There is opposed to the love of God, on the side of want, 1. A rejection of the love of God, or a contempt and hatred to God, which is to flee from God, who accuses and punishes the wicked for their sins, and to indulge enmity towards him, arising from the aversion which our nature has to God and his justice, arid the propensity which it has to sin. It is said of this sin: “The carnal mind is enmity against God; for it is not subject to the law of God, neither indeed can be.” (Rom. 7: T.) 2. An inordinate love of self, and of other creatures, which is to prefer our own lusts, pleasures, life, honor and other things to God, and his will and glory, and to disregard and offend him rather than to suffer the loss of those-things which we love. “Whosoever loveth father, or mother, more than me, is not worthy of me.” (Matt. 10:37.) 3. A feigned, hypocritical love of God.  In regard to this virtue there can be no excess, for the reason that we never love God as strongly as we ought.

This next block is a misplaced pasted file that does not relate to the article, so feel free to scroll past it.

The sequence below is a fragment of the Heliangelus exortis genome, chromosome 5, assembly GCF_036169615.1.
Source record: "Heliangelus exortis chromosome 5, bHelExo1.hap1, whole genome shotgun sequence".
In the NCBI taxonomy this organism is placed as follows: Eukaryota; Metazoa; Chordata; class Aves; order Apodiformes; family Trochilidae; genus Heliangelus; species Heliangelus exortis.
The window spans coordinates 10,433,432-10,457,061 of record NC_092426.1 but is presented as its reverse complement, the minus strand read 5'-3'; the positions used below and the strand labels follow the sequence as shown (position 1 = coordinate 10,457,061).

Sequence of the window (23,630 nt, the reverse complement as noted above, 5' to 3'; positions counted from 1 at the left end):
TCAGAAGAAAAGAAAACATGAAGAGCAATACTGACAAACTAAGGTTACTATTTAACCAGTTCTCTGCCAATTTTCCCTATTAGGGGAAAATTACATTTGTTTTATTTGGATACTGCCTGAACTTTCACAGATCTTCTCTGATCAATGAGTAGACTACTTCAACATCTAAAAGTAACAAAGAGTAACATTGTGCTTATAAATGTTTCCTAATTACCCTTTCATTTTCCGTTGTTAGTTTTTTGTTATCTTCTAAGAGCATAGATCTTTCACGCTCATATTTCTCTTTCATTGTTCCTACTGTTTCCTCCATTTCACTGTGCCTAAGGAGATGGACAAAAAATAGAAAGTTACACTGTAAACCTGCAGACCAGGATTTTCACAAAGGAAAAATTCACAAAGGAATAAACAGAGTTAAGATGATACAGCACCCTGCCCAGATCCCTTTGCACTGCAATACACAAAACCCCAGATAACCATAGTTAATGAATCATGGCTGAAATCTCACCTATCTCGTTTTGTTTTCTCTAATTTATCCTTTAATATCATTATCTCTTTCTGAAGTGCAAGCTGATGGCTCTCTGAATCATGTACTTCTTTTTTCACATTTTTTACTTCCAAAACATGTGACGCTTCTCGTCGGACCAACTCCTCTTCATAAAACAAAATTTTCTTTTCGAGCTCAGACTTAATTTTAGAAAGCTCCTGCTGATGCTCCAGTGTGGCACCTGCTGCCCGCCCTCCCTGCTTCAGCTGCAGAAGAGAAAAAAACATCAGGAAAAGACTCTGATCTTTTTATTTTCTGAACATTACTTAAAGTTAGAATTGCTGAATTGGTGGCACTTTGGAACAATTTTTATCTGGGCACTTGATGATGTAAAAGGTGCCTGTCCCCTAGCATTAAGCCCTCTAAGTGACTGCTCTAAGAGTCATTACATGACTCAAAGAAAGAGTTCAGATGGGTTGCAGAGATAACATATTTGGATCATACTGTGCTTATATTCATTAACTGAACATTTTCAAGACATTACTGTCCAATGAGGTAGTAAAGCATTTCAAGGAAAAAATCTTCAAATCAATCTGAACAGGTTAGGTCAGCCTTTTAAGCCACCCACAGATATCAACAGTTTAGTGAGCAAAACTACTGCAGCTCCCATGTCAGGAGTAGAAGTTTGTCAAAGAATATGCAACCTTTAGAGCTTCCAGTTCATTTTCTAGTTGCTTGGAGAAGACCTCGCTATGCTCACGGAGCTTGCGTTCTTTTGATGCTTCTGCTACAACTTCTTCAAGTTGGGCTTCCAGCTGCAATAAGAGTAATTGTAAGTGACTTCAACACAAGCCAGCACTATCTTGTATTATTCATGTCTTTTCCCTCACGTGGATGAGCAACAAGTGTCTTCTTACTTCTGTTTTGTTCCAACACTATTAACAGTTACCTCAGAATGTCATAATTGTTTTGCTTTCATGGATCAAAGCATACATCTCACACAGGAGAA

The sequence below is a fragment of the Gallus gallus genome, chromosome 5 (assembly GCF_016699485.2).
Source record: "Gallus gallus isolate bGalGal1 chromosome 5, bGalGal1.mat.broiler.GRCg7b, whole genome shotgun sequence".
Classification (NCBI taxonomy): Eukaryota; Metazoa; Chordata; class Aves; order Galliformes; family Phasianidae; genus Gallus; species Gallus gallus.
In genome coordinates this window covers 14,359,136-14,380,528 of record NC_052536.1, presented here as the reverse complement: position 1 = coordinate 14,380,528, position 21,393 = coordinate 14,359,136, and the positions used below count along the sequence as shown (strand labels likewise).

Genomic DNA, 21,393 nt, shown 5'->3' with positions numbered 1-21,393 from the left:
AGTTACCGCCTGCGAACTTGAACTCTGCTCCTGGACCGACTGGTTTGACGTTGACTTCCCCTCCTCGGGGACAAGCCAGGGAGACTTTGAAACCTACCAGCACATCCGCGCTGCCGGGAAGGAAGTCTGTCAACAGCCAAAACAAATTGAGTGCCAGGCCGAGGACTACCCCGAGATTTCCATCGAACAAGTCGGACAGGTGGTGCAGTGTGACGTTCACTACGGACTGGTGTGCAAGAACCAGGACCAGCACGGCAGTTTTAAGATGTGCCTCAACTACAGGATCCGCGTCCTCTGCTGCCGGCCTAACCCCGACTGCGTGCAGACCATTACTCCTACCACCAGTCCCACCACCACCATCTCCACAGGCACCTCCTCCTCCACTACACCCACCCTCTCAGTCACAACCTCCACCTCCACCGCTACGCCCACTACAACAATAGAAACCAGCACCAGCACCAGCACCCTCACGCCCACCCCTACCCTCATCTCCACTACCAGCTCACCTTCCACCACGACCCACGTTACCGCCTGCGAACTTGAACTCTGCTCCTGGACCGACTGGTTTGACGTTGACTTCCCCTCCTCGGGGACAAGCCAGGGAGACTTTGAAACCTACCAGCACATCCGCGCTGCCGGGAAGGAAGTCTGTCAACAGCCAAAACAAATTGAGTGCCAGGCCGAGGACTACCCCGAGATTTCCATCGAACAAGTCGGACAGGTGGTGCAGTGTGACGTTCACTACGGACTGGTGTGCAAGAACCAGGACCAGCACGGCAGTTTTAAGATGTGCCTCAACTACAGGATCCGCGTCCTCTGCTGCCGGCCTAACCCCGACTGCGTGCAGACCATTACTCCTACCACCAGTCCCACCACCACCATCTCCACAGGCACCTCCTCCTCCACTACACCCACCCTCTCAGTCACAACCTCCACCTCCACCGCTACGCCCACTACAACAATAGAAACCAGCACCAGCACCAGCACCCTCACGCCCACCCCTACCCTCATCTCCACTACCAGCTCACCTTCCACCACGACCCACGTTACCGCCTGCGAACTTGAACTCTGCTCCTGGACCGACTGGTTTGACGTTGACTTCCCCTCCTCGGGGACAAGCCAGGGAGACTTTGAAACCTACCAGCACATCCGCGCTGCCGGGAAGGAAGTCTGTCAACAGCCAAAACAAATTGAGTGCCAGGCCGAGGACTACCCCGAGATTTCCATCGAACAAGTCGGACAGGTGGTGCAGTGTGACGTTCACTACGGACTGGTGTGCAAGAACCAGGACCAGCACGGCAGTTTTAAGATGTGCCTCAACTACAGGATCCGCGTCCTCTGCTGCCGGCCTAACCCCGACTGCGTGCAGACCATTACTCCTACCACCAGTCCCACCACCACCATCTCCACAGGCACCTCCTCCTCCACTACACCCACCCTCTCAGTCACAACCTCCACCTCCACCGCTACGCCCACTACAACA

V. THE FEAR OF GOD is to acknowledge his infinite wrath against sin, his power to punish it, and to regard an offence against God, accompanied with aversion to him, the greatest evil, and for this reason to hate and detest sin; and to be willing to suffer all other things sooner than offend God in the smallest matter. Or it is an unwillingness to offend God, resulting from submission to God and a knowledge of his wisdom, power, justice, and the right which he has over all creatures. “Thou shalt fear thy God; I am the Lord.” “Who would not fear thee, King of nations? for to thee doth it appertain; forasmuch as among all the wise men of the nation arid in all their kingdoms, there is none like unto thee.” (Lev. 19:14.  Jer. 10:7.)